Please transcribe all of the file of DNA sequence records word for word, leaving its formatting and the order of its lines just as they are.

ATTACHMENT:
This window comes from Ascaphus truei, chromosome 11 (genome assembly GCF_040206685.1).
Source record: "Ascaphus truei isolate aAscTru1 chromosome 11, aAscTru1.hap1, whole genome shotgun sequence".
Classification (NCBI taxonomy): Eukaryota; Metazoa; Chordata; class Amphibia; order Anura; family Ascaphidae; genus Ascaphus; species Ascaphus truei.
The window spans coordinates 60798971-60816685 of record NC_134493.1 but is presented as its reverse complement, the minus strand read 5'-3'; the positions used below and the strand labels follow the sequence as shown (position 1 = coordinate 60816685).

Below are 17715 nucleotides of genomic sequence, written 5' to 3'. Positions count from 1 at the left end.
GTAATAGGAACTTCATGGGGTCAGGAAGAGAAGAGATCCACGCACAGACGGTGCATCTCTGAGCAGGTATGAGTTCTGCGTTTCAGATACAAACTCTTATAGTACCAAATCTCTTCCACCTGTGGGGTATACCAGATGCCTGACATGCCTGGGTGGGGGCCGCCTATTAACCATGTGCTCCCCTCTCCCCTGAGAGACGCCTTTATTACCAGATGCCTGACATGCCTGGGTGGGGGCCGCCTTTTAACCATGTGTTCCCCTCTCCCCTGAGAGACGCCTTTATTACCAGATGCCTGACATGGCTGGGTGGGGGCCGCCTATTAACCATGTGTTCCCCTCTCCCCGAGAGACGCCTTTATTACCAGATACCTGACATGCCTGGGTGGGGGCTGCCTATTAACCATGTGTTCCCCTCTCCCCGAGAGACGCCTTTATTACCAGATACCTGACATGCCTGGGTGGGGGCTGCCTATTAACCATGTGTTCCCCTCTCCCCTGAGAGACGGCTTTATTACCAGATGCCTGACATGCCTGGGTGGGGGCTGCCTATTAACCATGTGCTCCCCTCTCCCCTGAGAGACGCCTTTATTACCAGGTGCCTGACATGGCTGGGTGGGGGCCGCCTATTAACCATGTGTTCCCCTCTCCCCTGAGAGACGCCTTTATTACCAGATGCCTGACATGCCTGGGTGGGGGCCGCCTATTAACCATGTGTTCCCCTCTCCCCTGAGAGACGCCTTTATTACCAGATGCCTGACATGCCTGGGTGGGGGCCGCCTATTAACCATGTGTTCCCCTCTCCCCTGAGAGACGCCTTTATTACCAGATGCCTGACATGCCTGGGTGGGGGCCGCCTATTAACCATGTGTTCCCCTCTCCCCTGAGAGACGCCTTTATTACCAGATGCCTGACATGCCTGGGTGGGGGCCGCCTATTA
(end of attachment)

This window comes from Ascaphus truei, chromosome 11 (genome assembly GCF_040206685.1).
Source record: "Ascaphus truei isolate aAscTru1 chromosome 11, aAscTru1.hap1, whole genome shotgun sequence".
Classification (NCBI taxonomy): Eukaryota; Metazoa; Chordata; class Amphibia; order Anura; family Ascaphidae; genus Ascaphus; species Ascaphus truei.
The window spans coordinates 60798971-60816685 of record NC_134493.1 but is presented as its reverse complement, the minus strand read 5'-3'; the positions used below and the strand labels follow the sequence as shown (position 1 = coordinate 60816685).

Below are 17715 nucleotides of genomic sequence, written 5' to 3'. Positions count from 1 at the left end.
GTAATAGGAACTTCATGGGGTCAGGAAGAGAAGAGATCCACGCACAGACGGTGCATCTCTGAGCAGGTATGAGTTCTGCGTTTCAGATACAAACTCTTATAGTACCAAATCTCTTCCACCTGTGGGGTATACCAGATGCCTGACATGCCTGGGTGGGGGCCGCCTATTAACCATGTGCTCCCCTCTCCCCTGAGAGACGCCTTTATTACCAGATGCCTGACATGCCTGGGTGGGGGCCGCCTTTTAACCATGTGTTCCCCTCTCCCCTGAGAGACGCCTTTATTACCAGATGCCTGACATGGCTGGGTGGGGGCCGCCTATTAACCATGTGTTCCCCTCTCCCCGAGAGACGCCTTTATTACCAGATACCTGACATGCCTGGGTGGGGGCTGCCTATTAACCATGTGTTCCCCTCTCCCCGAGAGACGCCTTTATTACCAGATACCTGACATGCCTGGGTGGGGGCTGCCTATTAACCATGTGTTCCCCTCTCCCCTGAGAGACGGCTTTATTACCAGATGCCTGACATGCCTGGGTGGGGGCTGCCTATTAACCATGTGCTCCCCTCTCCCCTGAGAGACGCCTTTATTACCAGGTGCCTGACATGGCTGGGTGGGGGCCGCCTATTAACCATGTGTTCCCCTCTCCCCTGAGAGACGCCTTTATTACCAGATGCCTGACATGCCTGGGTGGGGGCCGCCTATTAACCATGTGTTCCCCTCTCCCCTGAGAGACGCCTTTATTACCAGATGCCTGACATGCCTGGGTGGGGGCCGCCTATTAACCATGTGTTCCCCTCTCCCCTGAGAGACGCCTTTATTACCAGATGCCTGACATGCCTGGGTGGGGGCCGCCTATTAACCATGTGTTCCCCTCTCCCCTGAGAGACGCCTTTATTACCAGATGCCTGACATGCCTGGGTGGGGGCCGCCTATTA